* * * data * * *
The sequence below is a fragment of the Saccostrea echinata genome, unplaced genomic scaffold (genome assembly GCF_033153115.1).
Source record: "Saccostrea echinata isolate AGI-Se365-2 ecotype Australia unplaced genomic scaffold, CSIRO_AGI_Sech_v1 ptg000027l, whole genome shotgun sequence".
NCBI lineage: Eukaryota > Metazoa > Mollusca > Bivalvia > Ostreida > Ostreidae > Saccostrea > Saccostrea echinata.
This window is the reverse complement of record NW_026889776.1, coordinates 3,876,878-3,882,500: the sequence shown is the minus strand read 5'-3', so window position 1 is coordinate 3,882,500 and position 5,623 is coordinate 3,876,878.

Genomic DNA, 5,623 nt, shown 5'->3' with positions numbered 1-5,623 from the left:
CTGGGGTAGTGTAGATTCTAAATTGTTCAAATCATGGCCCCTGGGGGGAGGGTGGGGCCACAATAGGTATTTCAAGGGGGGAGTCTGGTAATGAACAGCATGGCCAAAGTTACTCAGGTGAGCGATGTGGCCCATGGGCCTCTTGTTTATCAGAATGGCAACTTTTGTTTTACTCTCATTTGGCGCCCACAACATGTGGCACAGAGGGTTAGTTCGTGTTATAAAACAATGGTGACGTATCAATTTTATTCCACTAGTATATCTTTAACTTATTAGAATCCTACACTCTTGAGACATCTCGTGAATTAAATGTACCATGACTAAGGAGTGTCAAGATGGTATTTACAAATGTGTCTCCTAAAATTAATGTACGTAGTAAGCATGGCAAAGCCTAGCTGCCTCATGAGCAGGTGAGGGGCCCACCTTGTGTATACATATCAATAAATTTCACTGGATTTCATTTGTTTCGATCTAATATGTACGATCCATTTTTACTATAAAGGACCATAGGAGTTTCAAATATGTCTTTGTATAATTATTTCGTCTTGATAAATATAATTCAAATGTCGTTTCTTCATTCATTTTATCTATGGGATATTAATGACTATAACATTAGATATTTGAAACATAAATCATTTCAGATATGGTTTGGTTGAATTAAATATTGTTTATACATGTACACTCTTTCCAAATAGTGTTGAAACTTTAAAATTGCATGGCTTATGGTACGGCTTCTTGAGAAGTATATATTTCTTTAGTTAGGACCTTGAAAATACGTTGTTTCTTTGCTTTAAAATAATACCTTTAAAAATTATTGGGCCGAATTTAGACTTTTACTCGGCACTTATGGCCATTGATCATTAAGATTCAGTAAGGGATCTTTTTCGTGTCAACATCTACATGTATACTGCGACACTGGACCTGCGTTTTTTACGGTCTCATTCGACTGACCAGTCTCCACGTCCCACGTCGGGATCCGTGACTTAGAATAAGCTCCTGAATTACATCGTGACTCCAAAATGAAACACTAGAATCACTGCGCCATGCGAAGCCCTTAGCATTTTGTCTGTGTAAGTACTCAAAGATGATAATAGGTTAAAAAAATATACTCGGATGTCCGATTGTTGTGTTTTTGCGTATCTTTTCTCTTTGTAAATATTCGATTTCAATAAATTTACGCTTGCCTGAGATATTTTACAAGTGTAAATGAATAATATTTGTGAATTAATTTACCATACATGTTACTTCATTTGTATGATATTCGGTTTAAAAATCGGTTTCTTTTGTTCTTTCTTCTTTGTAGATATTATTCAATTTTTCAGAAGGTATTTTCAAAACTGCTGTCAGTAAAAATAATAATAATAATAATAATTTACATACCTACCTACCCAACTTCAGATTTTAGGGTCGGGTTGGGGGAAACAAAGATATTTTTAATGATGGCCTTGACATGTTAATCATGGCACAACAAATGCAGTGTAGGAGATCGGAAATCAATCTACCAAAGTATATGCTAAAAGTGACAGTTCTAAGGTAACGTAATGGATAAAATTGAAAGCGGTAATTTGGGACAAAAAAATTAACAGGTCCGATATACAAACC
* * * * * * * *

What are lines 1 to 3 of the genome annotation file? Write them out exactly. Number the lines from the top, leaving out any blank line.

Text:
The sequence below is a fragment of the Saccostrea echinata genome, unplaced genomic scaffold (genome assembly GCF_033153115.1).
Source record: "Saccostrea echinata isolate AGI-Se365-2 ecotype Australia unplaced genomic scaffold, CSIRO_AGI_Sech_v1 ptg000027l, whole genome shotgun sequence".
NCBI lineage: Eukaryota > Metazoa > Mollusca > Bivalvia > Ostreida > Ostreidae > Saccostrea > Saccostrea echinata.